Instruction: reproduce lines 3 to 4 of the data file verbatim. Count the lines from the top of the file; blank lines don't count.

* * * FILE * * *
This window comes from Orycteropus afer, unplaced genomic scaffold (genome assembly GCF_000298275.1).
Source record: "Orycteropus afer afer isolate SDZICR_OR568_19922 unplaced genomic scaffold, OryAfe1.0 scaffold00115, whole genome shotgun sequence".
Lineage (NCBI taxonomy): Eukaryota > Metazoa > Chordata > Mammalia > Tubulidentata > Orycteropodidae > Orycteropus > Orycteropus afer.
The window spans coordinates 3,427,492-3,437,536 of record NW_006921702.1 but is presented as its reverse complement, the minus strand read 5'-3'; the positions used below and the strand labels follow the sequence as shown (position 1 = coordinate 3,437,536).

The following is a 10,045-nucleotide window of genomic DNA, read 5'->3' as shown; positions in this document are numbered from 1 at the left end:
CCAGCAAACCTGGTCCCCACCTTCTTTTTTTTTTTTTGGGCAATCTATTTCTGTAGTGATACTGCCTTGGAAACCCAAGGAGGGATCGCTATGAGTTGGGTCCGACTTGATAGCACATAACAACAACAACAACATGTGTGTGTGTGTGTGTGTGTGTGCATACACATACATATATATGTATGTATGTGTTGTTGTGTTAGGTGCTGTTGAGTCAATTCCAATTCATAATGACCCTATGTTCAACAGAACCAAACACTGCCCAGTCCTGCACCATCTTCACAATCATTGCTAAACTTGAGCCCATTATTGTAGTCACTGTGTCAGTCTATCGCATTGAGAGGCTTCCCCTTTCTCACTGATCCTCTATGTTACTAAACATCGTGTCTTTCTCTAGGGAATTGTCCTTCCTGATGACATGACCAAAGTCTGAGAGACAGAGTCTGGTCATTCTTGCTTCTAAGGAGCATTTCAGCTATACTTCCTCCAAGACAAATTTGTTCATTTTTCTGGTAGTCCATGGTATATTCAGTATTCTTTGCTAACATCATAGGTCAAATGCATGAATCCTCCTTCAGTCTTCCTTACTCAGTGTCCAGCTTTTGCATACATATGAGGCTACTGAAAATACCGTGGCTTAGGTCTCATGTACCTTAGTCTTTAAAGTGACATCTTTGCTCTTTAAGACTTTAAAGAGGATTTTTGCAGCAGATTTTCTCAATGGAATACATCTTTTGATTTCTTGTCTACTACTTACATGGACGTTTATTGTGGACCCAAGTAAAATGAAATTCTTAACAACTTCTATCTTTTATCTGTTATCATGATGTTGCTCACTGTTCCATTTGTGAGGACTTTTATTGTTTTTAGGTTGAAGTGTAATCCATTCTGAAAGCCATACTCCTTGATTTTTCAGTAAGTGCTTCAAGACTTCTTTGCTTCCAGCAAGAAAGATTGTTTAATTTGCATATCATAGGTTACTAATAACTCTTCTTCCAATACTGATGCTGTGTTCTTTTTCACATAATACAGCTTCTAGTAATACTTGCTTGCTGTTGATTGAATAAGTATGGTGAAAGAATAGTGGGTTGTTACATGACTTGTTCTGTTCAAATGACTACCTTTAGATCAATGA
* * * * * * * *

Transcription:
Lineage (NCBI taxonomy): Eukaryota > Metazoa > Chordata > Mammalia > Tubulidentata > Orycteropodidae > Orycteropus > Orycteropus afer.
The window spans coordinates 3,427,492-3,437,536 of record NW_006921702.1 but is presented as its reverse complement, the minus strand read 5'-3'; the positions used below and the strand labels follow the sequence as shown (position 1 = coordinate 3,437,536).